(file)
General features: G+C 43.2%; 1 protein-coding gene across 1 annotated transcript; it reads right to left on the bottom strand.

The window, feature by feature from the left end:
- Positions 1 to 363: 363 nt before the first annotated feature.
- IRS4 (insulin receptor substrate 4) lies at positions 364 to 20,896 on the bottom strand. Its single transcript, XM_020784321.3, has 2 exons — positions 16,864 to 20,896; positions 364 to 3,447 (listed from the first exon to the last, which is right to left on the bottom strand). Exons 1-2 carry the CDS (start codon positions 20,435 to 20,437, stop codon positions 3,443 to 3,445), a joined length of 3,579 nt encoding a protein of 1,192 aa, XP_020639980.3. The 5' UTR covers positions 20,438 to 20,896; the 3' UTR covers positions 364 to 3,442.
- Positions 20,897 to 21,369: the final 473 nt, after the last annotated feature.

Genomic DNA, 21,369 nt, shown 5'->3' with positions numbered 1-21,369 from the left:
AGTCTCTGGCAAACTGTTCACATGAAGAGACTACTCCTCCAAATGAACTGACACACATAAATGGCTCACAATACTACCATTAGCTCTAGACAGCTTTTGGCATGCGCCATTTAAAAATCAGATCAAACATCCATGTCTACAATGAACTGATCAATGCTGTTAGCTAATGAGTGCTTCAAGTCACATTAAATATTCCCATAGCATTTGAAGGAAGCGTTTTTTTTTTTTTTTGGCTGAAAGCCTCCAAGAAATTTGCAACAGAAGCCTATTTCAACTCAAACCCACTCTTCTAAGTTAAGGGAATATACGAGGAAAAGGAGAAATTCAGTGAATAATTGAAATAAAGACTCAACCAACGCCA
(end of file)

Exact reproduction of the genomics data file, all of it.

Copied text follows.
General features: G+C 43.2%; 1 protein-coding gene across 1 annotated transcript; it reads right to left on the bottom strand.

The window, feature by feature from the left end:
- Positions 1 to 363: 363 nt before the first annotated feature.
- IRS4 (insulin receptor substrate 4) lies at positions 364 to 20,896 on the bottom strand. Its single transcript, XM_020784321.3, has 2 exons — positions 16,864 to 20,896; positions 364 to 3,447 (listed from the first exon to the last, which is right to left on the bottom strand). Exons 1-2 carry the CDS (start codon positions 20,435 to 20,437, stop codon positions 3,443 to 3,445), a joined length of 3,579 nt encoding a protein of 1,192 aa, XP_020639980.3. The 5' UTR covers positions 20,438 to 20,896; the 3' UTR covers positions 364 to 3,442.
- Positions 20,897 to 21,369: the final 473 nt, after the last annotated feature.

Genomic DNA, 21,369 nt, shown 5'->3' with positions numbered 1-21,369 from the left:
AGTCTCTGGCAAACTGTTCACATGAAGAGACTACTCCTCCAAATGAACTGACACACATAAATGGCTCACAATACTACCATTAGCTCTAGACAGCTTTTGGCATGCGCCATTTAAAAATCAGATCAAACATCCATGTCTACAATGAACTGATCAATGCTGTTAGCTAATGAGTGCTTCAAGTCACATTAAATATTCCCATAGCATTTGAAGGAAGCGTTTTTTTTTTTTTTTGGCTGAAAGCCTCCAAGAAATTTGCAACAGAAGCCTATTTCAACTCAAACCCACTCTTCTAAGTTAAGGGAATATACGAGGAAAAGGAGAAATTCAGTGAATAATTGAAATAAAGACTCAACCAACGCCA